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Stagnant Middle Class?

According to a January 2014 Consumer Reports article, citing figures from the Food Marketing Institute, the average supermarket had fewer than nine thousand items in 1975.  By 2008, that number had quintupled.

So reports Michael Ruhlman (on page 31 of his 2017 book, Grocery: The Buying and Selling of Food in America.)

Not doubled.  Not tripled.  Not quadrupled.  Quintupled.  Quintupled – in a mere one-third of a century.  The number of items today offered for sale to ordinary Americans in that most emblematic of modern bourgeois commercial institutions, the average supermarket, is five times greater than it was at that point in American history when, secular preachers insist, ordinary Americans’ standard of living hit its peak and has ever since remained stuck.

Obviously, a larger selection of items in the typical supermarket is itself a source of greater material prosperity for ordinary Americans.  But let’s probe more deeply.  What inspired entrepreneurs and businesses to quintuple the number of items they offer daily to ordinary Americans in average American supermarkets?  Is not this quintupling itself not only a part of the source of ordinary Americans’ rising prosperity, but also evidence of this rising prosperity?  If the spending power of American households has not increased since the Oval Office’s chief honcho was Gerald Ford, what led entrepreneurs and businesses since then to compete so vigorously that one result is a quintupling of the average supermarket’s offerings?  Surely a supermarket in 2017 that is stocked identically to an average 1975 American supermarket would have much lower operating costs than the typical 2017 American supermarket.  The mid-70s throwback supermarket’s physical space would be smaller and its inventory management much less complex.  (My vivid memories from that era – when, by the way, I worked for a while, during my student days, in supermarkets – tell me also that the 1970s supermarket was a somewhat dirtier, dingier, and more cramped establishment than is the average 2017 supermarket.)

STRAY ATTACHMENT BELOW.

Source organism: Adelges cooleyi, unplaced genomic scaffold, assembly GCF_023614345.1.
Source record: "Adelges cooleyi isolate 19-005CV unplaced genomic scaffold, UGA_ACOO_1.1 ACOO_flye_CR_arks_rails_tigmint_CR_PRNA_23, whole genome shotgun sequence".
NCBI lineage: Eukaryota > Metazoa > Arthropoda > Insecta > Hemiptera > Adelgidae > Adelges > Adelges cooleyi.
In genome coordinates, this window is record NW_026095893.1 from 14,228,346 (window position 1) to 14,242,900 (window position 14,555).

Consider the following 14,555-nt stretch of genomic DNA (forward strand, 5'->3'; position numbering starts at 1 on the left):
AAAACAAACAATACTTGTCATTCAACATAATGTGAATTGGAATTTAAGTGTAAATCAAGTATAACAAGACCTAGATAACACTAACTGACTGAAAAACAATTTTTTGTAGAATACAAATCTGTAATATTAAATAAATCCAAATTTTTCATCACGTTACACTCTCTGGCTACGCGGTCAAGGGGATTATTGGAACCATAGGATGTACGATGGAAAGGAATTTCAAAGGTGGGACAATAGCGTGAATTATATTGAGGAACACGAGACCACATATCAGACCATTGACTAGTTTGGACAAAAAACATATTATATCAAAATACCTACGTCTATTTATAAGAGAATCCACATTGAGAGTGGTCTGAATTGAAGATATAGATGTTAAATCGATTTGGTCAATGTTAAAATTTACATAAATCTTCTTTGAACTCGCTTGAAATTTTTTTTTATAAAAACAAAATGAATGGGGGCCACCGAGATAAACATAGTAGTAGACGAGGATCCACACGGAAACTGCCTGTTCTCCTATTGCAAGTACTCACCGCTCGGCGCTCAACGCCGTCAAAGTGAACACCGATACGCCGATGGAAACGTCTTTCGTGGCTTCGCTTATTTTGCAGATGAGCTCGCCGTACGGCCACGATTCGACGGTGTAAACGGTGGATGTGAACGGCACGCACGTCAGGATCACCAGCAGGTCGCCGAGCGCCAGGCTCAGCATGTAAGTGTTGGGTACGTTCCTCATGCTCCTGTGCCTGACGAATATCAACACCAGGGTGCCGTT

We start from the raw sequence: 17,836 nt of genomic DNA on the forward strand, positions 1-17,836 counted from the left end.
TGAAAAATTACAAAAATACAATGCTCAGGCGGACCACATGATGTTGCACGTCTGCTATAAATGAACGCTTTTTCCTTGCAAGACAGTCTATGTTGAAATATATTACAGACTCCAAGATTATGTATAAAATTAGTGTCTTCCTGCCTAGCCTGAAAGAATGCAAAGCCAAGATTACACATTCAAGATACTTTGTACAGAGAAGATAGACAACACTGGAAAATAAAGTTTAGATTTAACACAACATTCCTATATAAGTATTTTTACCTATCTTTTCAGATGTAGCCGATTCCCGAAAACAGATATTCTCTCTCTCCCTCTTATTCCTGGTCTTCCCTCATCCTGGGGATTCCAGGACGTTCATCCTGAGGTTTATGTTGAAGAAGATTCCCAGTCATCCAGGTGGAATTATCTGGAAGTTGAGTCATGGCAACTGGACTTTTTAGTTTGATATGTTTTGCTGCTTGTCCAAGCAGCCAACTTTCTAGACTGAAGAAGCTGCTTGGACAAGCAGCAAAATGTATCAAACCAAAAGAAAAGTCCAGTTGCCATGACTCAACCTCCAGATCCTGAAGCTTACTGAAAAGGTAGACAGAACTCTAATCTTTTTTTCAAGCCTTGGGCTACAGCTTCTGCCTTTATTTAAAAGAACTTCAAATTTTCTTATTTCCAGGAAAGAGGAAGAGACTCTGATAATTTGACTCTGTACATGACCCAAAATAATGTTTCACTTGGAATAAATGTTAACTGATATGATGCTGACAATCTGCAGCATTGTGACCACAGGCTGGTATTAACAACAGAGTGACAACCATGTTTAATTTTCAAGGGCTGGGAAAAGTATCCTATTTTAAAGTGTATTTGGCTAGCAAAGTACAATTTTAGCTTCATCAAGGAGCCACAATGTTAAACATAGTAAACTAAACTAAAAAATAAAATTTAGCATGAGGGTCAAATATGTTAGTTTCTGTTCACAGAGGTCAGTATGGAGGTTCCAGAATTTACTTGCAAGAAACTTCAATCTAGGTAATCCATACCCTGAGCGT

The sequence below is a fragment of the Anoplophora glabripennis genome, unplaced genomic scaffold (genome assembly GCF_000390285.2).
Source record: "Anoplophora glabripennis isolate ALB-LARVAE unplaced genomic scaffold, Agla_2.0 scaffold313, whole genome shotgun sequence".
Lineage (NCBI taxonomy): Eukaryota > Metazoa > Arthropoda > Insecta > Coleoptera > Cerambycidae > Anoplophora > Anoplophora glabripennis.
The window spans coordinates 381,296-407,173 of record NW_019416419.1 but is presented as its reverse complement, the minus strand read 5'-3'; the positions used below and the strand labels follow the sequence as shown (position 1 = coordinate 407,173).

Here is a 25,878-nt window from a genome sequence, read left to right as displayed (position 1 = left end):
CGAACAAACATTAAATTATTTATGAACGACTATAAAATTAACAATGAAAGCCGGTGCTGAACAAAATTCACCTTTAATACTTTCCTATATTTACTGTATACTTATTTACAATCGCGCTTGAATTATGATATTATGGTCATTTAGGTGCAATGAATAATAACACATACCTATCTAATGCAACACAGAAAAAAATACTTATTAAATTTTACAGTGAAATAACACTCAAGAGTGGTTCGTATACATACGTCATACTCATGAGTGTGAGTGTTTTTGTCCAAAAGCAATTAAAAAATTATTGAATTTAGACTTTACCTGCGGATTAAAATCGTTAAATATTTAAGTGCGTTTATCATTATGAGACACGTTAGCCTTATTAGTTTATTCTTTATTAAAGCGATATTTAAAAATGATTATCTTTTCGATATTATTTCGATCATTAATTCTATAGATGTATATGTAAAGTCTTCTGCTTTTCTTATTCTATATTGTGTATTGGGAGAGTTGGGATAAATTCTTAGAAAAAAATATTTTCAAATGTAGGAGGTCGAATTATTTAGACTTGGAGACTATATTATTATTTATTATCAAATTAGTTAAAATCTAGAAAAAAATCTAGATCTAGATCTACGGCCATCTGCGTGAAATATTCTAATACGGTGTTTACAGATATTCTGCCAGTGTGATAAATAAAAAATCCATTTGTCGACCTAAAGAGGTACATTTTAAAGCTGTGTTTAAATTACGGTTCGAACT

Such a throwback supermarket – should one be opened to the public today in Seattle or Saginaw or Sarasota – could sell its canned vegetables, its chuck roasts, its paper towels, its toothpaste, and each of its other roughly 9,000 items at lower prices than can a 2017 Albertsons or Safeway (especially if this throwback store could secure inventories of items that are themselves of the same quality that was prevalent in 1975).  And yet market forces in 2017 America do not seem to be selecting for mid-70s-quality supermarkets.  Quite the contrary.  The great improvement in food retailing in America over the past few decades strongly suggests that the average American supermarket’s customers in 2017 – namely, average Americans – are substantially wealthier than were their counterparts of 40 or so years ago.

UPDATE: Glenn Corey’s comment prompts me to share this famous scene from the 1984 movie Moscow on the Hudson: